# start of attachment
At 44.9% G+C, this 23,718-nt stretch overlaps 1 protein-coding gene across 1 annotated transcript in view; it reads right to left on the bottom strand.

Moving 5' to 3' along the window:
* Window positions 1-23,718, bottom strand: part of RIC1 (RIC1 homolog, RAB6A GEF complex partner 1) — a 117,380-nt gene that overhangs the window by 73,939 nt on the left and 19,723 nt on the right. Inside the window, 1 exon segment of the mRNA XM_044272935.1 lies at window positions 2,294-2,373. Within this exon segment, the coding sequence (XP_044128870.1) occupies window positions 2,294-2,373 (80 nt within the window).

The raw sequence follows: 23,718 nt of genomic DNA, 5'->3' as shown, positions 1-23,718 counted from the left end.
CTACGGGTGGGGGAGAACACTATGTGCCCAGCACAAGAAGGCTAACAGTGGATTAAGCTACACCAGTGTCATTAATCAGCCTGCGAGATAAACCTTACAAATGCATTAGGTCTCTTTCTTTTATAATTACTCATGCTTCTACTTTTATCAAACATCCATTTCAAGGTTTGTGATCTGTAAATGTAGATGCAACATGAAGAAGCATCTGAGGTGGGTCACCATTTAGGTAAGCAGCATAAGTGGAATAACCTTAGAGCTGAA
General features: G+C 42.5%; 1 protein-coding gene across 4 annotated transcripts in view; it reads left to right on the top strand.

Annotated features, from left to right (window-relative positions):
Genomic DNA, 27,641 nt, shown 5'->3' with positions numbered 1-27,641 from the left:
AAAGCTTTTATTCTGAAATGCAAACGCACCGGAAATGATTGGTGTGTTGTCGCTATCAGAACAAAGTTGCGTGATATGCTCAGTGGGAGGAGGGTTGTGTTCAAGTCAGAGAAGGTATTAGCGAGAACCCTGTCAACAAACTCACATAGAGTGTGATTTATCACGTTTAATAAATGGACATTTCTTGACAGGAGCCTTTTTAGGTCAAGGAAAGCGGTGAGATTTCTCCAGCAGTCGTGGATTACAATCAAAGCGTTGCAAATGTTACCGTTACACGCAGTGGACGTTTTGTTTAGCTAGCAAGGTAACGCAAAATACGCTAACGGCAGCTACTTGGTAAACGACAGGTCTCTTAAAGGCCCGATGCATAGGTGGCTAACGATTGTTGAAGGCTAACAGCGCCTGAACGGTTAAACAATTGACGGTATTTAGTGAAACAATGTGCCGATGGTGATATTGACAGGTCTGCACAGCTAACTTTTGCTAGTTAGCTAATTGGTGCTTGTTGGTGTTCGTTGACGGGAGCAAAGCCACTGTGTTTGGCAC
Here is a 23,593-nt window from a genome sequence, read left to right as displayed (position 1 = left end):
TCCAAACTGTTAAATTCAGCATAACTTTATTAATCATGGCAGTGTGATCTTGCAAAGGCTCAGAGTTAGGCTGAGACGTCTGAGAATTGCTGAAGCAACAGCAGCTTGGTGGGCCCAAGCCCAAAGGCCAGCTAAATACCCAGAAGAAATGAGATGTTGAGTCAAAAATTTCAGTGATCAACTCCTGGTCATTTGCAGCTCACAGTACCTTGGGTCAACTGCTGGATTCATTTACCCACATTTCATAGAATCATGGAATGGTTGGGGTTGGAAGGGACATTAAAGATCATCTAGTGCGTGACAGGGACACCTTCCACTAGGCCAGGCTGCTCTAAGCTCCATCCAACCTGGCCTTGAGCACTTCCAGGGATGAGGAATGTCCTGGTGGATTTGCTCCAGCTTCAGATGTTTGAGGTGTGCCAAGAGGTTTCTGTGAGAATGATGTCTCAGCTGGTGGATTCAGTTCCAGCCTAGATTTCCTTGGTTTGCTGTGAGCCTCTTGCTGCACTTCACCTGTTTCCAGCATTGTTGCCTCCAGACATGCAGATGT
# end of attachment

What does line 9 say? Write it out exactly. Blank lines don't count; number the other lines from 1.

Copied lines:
AAAGCTTTTATTCTGAAATGCAAACGCACCGGAAATGATTGGTGTGTTGTCGCTATCAGAACAAAGTTGCGTGATATGCTCAGTGGGAGGAGGGTTGTGTTCAAGTCAGAGAAGGTATTAGCGAGAACCCTGTCAACAAACTCACATAGAGTGTGATTTATCACGTTTAATAAATGGACATTTCTTGACAGGAGCCTTTTTAGGTCAAGGAAAGCGGTGAGATTTCTCCAGCAGTCGTGGATTACAATCAAAGCGTTGCAAATGTTACCGTTACACGCAGTGGACGTTTTGTTTAGCTAGCAAGGTAACGCAAAATACGCTAACGGCAGCTACTTGGTAAACGACAGGTCTCTTAAAGGCCCGATGCATAGGTGGCTAACGATTGTTGAAGGCTAACAGCGCCTGAACGGTTAAACAATTGACGGTATTTAGTGAAACAATGTGCCGATGGTGATATTGACAGGTCTGCACAGCTAACTTTTGCTAGTTAGCTAATTGGTGCTTGTTGGTGTTCGTTGACGGGAGCAAAGCCACTGTGTTTGGCAC